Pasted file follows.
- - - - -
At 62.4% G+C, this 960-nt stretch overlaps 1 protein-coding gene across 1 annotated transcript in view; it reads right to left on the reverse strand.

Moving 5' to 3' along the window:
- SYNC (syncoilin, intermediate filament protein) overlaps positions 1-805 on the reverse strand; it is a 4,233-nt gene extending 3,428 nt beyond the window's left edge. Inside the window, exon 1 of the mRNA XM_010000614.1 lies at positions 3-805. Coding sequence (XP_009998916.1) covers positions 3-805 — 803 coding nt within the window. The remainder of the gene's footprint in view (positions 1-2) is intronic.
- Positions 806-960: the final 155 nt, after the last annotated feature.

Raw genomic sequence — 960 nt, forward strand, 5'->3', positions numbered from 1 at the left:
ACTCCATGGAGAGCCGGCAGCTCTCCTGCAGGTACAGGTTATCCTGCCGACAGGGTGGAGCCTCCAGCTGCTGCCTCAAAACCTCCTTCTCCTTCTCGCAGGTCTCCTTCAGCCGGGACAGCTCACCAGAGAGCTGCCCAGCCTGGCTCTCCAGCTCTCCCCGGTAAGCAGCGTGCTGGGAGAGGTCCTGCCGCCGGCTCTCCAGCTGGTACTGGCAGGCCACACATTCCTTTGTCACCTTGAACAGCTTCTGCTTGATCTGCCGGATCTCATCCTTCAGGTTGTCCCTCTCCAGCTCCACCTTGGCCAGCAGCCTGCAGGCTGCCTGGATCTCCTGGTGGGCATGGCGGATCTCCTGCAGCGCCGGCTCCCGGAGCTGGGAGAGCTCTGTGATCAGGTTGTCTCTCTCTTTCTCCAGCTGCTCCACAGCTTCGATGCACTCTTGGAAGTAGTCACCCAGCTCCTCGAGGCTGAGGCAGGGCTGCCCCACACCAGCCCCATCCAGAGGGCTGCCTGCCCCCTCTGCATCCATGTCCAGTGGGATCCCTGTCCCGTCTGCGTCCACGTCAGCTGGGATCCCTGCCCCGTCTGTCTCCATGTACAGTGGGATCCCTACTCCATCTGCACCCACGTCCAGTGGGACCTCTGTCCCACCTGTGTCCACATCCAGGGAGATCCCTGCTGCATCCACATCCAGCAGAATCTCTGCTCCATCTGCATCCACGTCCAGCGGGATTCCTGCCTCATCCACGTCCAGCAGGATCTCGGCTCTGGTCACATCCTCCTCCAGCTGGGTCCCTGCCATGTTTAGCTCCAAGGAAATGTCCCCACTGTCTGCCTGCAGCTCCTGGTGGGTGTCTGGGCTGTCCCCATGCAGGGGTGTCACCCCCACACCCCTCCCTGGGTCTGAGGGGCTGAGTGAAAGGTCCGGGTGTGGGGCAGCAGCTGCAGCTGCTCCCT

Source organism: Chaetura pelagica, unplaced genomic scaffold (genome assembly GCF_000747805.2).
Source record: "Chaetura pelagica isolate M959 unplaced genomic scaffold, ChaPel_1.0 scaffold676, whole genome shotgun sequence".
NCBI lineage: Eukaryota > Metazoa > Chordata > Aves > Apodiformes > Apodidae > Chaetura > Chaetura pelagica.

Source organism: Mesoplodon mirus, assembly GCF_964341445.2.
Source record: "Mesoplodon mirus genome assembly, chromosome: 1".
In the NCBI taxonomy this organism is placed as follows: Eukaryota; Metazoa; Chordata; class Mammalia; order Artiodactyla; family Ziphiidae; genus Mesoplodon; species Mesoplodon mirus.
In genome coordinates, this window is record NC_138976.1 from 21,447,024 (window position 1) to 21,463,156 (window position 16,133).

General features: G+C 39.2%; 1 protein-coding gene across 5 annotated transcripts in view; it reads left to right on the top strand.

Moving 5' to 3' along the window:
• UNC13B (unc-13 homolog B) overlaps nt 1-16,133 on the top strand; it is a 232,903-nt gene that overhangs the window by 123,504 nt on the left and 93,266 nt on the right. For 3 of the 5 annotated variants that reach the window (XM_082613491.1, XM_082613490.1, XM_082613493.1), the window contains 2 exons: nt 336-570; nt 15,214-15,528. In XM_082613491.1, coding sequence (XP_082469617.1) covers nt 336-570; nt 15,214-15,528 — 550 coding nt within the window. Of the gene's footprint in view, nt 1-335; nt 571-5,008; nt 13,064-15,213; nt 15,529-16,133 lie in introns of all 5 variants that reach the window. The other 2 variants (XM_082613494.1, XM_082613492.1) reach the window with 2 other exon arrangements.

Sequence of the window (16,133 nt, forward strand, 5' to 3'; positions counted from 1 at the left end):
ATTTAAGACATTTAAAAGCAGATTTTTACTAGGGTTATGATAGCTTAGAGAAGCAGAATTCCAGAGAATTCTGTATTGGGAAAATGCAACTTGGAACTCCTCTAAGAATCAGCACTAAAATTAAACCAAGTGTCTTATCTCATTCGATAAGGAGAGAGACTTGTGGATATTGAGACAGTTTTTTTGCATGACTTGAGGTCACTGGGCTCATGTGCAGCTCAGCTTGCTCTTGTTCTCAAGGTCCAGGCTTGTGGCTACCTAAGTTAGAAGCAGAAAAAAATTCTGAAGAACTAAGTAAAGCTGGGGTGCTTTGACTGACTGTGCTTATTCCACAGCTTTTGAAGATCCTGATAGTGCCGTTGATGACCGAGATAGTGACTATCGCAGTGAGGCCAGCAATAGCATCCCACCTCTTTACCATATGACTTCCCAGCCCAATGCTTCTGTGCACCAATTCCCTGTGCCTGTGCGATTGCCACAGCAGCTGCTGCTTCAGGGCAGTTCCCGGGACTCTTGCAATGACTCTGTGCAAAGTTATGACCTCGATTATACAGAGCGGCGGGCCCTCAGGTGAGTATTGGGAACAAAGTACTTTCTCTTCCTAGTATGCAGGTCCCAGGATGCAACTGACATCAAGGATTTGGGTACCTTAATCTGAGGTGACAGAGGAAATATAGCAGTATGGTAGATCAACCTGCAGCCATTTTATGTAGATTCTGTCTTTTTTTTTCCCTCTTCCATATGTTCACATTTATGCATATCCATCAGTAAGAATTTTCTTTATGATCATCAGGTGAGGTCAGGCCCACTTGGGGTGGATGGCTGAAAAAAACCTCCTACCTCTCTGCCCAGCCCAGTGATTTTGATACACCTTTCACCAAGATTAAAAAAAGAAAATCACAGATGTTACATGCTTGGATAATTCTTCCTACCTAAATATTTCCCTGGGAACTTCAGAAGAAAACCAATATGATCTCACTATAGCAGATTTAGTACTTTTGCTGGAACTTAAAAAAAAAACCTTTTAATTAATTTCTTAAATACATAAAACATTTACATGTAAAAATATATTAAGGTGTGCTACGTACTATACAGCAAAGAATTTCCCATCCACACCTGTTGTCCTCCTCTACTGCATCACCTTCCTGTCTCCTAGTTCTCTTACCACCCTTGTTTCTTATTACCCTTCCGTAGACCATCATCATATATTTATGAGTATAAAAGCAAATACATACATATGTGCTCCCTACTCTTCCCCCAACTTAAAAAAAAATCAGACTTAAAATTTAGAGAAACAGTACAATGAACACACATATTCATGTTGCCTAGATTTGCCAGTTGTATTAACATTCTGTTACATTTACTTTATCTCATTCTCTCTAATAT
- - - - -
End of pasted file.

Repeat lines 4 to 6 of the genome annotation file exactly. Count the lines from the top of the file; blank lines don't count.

- Positions 806-960: the final 155 nt, after the last annotated feature.

Raw genomic sequence — 960 nt, forward strand, 5'->3', positions numbered from 1 at the left:
ACTCCATGGAGAGCCGGCAGCTCTCCTGCAGGTACAGGTTATCCTGCCGACAGGGTGGAGCCTCCAGCTGCTGCCTCAAAACCTCCTTCTCCTTCTCGCAGGTCTCCTTCAGCCGGGACAGCTCACCAGAGAGCTGCCCAGCCTGGCTCTCCAGCTCTCCCCGGTAAGCAGCGTGCTGGGAGAGGTCCTGCCGCCGGCTCTCCAGCTGGTACTGGCAGGCCACACATTCCTTTGTCACCTTGAACAGCTTCTGCTTGATCTGCCGGATCTCATCCTTCAGGTTGTCCCTCTCCAGCTCCACCTTGGCCAGCAGCCTGCAGGCTGCCTGGATCTCCTGGTGGGCATGGCGGATCTCCTGCAGCGCCGGCTCCCGGAGCTGGGAGAGCTCTGTGATCAGGTTGTCTCTCTCTTTCTCCAGCTGCTCCACAGCTTCGATGCACTCTTGGAAGTAGTCACCCAGCTCCTCGAGGCTGAGGCAGGGCTGCCCCACACCAGCCCCATCCAGAGGGCTGCCTGCCCCCTCTGCATCCATGTCCAGTGGGATCCCTGTCCCGTCTGCGTCCACGTCAGCTGGGATCCCTGCCCCGTCTGTCTCCATGTACAGTGGGATCCCTACTCCATCTGCACCCACGTCCAGTGGGACCTCTGTCCCACCTGTGTCCACATCCAGGGAGATCCCTGCTGCATCCACATCCAGCAGAATCTCTGCTCCATCTGCATCCACGTCCAGCGGGATTCCTGCCTCATCCACGTCCAGCAGGATCTCGGCTCTGGTCACATCCTCCTCCAGCTGGGTCCCTGCCATGTTTAGCTCCAAGGAAATGTCCCCACTGTCTGCCTGCAGCTCCTGGTGGGTGTCTGGGCTGTCCCCATGCAGGGGTGTCACCCCCACACCCCTCCCTGGGTCTGAGGGGCTGAGTGAAAGGTCCGGGTGTGGGGCAGCAGCTGCAGCTGCTCCCT